Racing and sport motoring were then considered the primary uses of the automobile. Few people could see the future of the car as a common means of practical transportation. The first Automobile race ever held was won by a car that was powered by a steam engine. On June 22, 1894, Paris was bubbling with excitement as twenty horseless carriages lined up for the 80 mile race from Paris to Rouen and back again to the big town.
Could these newfangled things run at all? And if they did, would they prove as fleet and as durable as a few changes of horses?
Less than five hours later, a De Dion Bouton lumbered down the boulevards of gay Paree. The steamer had covered the distance at the daredevil rate of seventeen miles per hour.
The first auto race in America was held on Thanksgiving Day, 1895, over a snowy fifty-five mile course stretching from Chicago to Waukegan, Illinois. Sponsored by the Chicago Times-Herald, the event included about eighty entries. But only six vehicles managed to leave the starting line. Only two finished-the victorious Duryea, and a rebuilt electric Benz that had to be pushed over a considerable part of the route. The victory of the gasoline powered Duryea did much to establish the internal-combustion vehicle as the car of the future.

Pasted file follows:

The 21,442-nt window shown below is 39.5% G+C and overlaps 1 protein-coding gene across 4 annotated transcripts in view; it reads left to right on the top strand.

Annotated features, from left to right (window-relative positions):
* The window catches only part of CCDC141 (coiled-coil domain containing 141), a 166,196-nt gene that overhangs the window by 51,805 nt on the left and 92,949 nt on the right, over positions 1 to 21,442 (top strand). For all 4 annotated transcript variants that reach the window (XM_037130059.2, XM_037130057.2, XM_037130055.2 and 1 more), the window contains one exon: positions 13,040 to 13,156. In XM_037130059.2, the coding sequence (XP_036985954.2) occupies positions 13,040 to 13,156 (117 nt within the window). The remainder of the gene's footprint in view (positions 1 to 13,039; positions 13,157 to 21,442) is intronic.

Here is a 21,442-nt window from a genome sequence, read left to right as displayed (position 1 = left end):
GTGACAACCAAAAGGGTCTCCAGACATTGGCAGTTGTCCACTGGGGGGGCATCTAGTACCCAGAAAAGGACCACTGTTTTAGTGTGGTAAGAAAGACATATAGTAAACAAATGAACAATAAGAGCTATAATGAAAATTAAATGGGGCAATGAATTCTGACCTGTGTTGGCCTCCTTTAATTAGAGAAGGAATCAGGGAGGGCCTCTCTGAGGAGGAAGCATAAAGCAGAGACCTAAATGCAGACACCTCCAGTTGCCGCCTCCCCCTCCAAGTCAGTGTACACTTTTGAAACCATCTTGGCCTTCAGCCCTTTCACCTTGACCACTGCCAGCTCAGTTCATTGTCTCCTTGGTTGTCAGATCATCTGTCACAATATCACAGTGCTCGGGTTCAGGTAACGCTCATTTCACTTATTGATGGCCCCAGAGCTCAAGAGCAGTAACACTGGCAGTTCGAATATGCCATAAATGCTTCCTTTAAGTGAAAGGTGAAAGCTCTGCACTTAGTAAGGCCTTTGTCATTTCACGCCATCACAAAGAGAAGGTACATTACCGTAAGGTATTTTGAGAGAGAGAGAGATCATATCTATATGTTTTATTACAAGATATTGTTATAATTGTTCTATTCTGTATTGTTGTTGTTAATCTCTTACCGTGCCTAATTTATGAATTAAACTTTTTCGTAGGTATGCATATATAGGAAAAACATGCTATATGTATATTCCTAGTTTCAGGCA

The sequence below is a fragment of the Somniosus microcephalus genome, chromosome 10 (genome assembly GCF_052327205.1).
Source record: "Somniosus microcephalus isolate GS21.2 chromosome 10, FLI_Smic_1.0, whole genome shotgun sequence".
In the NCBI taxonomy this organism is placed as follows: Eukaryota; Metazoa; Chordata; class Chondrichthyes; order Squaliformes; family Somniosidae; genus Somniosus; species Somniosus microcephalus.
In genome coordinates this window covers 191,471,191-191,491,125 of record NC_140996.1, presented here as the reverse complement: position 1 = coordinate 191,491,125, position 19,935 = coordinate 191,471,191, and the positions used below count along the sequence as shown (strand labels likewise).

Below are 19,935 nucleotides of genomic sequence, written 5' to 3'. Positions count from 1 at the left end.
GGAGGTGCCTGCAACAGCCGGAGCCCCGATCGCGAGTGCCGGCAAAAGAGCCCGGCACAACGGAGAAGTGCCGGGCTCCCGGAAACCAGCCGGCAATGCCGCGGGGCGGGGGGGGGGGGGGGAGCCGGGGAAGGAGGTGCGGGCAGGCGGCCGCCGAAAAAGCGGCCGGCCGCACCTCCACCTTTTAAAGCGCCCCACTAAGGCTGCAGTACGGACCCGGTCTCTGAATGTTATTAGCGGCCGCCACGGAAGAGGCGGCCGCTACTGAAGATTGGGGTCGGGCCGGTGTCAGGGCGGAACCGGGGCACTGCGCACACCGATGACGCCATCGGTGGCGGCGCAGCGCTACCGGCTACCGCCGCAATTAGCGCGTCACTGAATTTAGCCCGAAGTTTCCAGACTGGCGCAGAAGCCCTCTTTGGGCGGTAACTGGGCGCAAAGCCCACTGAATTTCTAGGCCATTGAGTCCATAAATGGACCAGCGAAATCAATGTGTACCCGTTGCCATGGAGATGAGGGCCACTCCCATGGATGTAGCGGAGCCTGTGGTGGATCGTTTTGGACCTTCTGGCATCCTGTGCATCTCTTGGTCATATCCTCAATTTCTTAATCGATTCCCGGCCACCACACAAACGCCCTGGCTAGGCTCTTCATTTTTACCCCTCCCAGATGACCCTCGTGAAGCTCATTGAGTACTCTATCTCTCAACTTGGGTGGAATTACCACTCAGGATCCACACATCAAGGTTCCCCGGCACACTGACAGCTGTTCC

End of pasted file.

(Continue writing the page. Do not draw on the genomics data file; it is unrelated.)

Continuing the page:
At the time, American cities were certainly in desperate need of horseless carriages, and horseless streets. Around the turn of the century, New York City’s equine helpmates were depositing some 2.5 million pounds of manure and 60,000 gallons of urine on the streets each day!
American engineers and inventors rose to meet the challenge with great advances in automotive technology in the later years of the nineteenth century; and in 1899, over 2,500 cars were produced by thirty different American companies. By 1904, there were over 54,500 cars on the roads here. But even then, poor roads and high costs made the Automobile chiefly a sporting vehicle. It remained for American industrial genius to bring the car within reach of the average citizen.